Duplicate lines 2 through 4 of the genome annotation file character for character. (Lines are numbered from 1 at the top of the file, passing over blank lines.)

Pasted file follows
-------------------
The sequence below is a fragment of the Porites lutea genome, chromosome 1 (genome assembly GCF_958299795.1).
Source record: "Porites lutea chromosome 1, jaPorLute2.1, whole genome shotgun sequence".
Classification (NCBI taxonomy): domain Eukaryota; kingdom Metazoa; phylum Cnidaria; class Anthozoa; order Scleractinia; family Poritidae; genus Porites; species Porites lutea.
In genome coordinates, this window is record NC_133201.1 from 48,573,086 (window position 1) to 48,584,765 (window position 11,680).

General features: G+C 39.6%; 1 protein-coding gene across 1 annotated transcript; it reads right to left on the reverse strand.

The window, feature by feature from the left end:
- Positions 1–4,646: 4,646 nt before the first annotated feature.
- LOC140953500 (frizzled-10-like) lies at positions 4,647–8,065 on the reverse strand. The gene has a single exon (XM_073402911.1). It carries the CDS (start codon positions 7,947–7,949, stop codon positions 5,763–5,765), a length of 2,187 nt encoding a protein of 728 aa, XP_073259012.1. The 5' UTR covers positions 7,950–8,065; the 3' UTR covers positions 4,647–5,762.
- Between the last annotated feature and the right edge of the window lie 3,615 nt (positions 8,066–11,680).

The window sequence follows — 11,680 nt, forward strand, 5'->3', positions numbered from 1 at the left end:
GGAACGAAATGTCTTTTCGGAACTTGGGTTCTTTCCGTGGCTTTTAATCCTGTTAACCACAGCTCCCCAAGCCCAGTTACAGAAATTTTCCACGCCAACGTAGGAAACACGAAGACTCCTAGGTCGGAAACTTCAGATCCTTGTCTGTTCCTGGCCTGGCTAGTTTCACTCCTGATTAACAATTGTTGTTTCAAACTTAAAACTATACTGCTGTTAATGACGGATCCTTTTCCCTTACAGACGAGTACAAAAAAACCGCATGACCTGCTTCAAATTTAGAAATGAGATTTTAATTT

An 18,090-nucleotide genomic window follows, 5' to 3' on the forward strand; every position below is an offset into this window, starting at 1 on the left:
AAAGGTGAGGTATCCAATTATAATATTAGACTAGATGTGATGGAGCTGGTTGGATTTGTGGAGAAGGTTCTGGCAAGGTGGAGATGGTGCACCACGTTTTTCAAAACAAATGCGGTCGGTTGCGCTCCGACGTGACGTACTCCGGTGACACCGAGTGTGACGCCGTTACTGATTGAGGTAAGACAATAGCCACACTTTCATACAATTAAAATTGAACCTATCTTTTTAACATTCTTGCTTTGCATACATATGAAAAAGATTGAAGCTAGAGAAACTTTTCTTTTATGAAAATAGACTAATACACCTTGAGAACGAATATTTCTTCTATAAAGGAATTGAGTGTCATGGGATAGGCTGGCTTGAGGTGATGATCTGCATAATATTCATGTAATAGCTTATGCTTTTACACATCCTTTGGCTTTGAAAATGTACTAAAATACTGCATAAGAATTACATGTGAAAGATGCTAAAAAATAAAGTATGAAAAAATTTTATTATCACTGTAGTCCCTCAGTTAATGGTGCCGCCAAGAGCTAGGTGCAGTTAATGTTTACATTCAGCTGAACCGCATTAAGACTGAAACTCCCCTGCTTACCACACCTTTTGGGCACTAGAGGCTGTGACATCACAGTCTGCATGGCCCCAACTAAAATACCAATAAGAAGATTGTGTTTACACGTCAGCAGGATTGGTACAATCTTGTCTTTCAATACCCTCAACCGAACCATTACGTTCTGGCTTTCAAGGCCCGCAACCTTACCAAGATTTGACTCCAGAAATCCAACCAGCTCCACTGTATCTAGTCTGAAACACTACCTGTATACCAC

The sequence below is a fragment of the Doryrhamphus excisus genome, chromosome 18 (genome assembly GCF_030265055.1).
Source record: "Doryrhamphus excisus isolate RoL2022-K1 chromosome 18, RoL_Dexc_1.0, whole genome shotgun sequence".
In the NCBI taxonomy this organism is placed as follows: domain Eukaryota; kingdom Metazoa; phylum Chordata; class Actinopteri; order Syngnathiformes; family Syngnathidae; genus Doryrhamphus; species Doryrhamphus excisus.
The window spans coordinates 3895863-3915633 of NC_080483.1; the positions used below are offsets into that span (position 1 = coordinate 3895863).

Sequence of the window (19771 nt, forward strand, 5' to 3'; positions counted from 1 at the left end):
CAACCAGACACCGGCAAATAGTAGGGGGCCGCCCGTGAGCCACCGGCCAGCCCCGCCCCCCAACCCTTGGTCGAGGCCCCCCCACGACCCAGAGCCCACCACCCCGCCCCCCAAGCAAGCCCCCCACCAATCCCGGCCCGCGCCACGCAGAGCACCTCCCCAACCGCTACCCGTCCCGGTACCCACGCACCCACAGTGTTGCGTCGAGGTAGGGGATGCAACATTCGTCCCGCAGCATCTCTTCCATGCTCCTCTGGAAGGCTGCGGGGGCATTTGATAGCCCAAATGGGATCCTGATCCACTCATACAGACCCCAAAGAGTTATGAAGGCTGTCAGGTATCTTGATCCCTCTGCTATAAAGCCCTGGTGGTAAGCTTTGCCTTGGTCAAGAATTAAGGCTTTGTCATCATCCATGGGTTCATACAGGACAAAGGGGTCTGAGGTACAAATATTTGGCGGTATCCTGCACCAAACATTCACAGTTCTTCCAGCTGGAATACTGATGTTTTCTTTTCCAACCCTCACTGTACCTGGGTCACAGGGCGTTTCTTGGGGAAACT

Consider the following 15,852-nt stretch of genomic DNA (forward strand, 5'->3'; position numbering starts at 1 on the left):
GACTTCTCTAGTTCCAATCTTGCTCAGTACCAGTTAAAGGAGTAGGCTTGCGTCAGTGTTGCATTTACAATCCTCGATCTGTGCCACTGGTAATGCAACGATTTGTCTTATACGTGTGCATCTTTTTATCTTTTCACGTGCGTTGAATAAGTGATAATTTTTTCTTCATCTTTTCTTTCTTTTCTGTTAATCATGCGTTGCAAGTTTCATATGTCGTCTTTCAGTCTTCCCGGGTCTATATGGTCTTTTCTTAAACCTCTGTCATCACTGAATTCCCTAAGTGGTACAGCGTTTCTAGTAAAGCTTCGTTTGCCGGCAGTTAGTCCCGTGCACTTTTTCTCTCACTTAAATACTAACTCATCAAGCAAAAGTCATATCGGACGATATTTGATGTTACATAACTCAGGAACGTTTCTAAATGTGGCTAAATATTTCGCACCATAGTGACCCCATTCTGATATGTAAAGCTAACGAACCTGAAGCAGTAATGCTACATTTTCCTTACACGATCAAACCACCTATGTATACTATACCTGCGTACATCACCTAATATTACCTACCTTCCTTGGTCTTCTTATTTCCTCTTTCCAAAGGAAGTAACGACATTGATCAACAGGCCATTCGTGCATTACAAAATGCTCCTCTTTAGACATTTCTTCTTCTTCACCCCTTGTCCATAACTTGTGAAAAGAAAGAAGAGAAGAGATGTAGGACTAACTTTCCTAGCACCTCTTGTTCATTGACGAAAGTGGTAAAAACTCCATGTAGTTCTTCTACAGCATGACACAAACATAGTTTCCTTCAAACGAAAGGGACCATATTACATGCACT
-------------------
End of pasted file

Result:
Source record: "Porites lutea chromosome 1, jaPorLute2.1, whole genome shotgun sequence".
Classification (NCBI taxonomy): domain Eukaryota; kingdom Metazoa; phylum Cnidaria; class Anthozoa; order Scleractinia; family Poritidae; genus Porites; species Porites lutea.
In genome coordinates, this window is record NC_133201.1 from 48,573,086 (window position 1) to 48,584,765 (window position 11,680).